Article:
Now, a way to practice it is just to practice lists of words that end with a consonant and not with a vowel. For example: leaf, hope, bag, sheet, dress, absorb. Now, here’s something interesting – when a word ends with an R, for example, ‘care’, Japanese speakers might just drop the R – ‘cae’, and not add a vowel right after. So that is what happens with the R. And when they drop the R, if you drop the R, it’s not a big deal, it’s like British pronunciation. But if you want to work on your American pronunciation, then focus on bringing the tongue up for the R at the end – care, here, store.
The next one is ‘Mispronouncing the STIR sound’. The STIR sound is an R vowel – ‘ur’. We find it in words like ‘term’, ‘first’, ‘learn’, ‘hurt’, ‘girl’ and ‘burger’. Basically, you wanna think of it as if the R takes over the vowel before, and you just transition from one consonant to another while rounding your lips and stretching out the sound. The STIR always appears in a stressed syllable.
Now, the STIR doesn’t exist in Japanese, and usually Japanese speakers would substitute the sound with just one open ‘aa’ sound. So instead of ‘girl’, they might say something like ‘gaal’. Instead of ‘term’ – ‘taam’, instead of ‘first’ – ‘faast’. Can you hear the difference? So instead of rounding the lips, lifting the tongue up for the ‘ur’, which is basically like the pronunciation of the R sound, the tongue drops, the jaw opens, lips are relaxed, and the ‘aa’ as in ‘honest’, ‘father’ and ‘stop’ is pronounced.
So, we are just going to learn how to pronounce the STIR sound, I’m going to link to a relevant video as well. And here’s the tricky part. The STIR sound appears in various spelling patterns. Usually, IR, EAR, UR, OR, ER, just not AR, actually. All possibilities except for AR. And in all of these cases, the STIR sound sounds the same. Okay? So you bring the tongue up, sides of the tongue touch the sides of the teeth, just like pronouncing an R – ‘ur’, round your lips. Urban. Burger. Learn. Her. Hurt. Okay? Good. And not ‘aa’.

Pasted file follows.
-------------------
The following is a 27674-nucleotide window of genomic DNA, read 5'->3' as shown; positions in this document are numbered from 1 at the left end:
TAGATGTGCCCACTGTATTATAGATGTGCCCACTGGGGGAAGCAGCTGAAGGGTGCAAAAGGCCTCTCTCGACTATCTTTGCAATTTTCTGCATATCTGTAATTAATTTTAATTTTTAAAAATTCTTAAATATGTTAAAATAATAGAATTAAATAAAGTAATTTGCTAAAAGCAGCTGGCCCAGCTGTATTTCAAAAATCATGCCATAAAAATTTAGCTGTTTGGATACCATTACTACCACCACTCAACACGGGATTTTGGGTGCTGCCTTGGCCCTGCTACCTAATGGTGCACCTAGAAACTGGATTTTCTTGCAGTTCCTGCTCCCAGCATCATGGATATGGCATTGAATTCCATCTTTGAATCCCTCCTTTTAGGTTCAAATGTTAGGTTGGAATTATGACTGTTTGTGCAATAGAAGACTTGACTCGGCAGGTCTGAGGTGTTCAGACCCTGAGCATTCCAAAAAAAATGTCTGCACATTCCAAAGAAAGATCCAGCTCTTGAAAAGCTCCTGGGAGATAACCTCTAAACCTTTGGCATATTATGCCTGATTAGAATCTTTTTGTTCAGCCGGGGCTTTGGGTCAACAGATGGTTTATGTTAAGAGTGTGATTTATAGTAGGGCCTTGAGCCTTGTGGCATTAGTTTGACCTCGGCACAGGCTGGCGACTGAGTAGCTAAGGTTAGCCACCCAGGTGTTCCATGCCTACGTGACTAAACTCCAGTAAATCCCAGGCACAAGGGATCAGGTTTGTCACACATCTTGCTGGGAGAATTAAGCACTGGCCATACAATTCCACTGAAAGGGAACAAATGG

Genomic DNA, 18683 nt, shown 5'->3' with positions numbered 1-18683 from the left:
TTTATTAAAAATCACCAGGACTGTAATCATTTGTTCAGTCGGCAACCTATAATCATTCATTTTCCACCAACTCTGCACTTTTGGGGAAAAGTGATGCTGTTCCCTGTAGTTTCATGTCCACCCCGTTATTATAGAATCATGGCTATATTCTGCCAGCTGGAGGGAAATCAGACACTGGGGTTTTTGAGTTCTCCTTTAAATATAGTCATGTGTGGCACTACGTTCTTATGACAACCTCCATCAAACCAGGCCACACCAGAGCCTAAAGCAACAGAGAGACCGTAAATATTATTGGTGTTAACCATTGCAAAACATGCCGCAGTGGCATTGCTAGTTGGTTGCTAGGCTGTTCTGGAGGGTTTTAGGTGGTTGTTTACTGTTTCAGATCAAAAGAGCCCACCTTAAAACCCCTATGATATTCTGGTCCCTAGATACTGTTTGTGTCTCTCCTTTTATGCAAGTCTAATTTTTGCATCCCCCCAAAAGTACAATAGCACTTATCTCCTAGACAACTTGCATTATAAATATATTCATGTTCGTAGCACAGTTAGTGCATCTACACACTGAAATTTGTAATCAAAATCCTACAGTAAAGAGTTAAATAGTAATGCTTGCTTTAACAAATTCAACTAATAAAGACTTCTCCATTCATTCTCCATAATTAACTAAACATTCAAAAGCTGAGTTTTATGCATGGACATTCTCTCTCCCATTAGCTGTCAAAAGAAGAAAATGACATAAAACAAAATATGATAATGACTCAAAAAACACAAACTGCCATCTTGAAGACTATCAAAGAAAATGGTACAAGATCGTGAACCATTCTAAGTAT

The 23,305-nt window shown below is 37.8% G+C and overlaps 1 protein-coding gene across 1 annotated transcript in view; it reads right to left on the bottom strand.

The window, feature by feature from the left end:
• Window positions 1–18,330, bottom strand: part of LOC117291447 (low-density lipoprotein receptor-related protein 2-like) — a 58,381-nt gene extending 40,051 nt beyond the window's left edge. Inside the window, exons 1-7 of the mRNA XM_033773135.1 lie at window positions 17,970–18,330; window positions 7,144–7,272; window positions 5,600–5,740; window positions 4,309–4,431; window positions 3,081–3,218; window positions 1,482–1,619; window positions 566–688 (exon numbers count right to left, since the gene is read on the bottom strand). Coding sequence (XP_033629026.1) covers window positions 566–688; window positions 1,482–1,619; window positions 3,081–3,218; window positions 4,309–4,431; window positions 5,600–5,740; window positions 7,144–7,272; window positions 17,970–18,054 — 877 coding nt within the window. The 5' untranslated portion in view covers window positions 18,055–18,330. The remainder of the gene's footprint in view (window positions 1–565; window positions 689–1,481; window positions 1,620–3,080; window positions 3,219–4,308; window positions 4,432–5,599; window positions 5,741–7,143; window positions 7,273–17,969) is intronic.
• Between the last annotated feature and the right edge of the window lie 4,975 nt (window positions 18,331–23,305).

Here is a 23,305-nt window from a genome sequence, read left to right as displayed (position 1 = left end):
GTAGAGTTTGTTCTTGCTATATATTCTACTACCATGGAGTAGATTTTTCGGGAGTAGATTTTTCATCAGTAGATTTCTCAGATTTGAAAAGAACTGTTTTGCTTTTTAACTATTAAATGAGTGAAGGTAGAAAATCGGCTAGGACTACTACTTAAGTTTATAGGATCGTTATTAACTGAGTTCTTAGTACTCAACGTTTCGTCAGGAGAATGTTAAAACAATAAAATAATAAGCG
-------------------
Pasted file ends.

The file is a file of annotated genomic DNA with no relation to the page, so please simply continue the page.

The next one is the U sound that is mispronounced. In Japanese there is no U, the U is unrounded. So think of just pronouncing the U sound without rounding the lips. Now, I know, I know, I can work on my Japanese U sound, but for now, I just wanted to show you an example of what it sounds like when you unround your lips.
But here’s the thing. Because it does sound a little bit like the U sound, every time there is supposed to be an U sound in English, Japanese speakers might actually take it to the unrounded U. And then a word like ‘food’ might sound like ‘fud’, and ‘you’ like ‘yu’. You wanna make sure that you really round your lips for those U sounds. Tense ‘uw’ as in ‘food’, ‘you’, ‘two’. Round the lips, the tongue’s doing the same thing. ‘Rumor’. ‘Shampoo’. Alright, good. More words in the workbook.
The last challenge I’m gonna talk about today is consonant clusters. In Japanese there are no clusters. Clusters is when there is a sequence of consonants within the same syllable, either at the end of a word or at the beginning of a word. But it’s one after another without vowels in between. That does not happen in Japanese. Maybe at the beginning, if the second consonant is the ‘y’ sound, but that’s it. And this is why when they come across words in English with clusters, and there are many of them, it could be very difficult cuz it kind of like goes against the natural tendencies of Japanese speakers.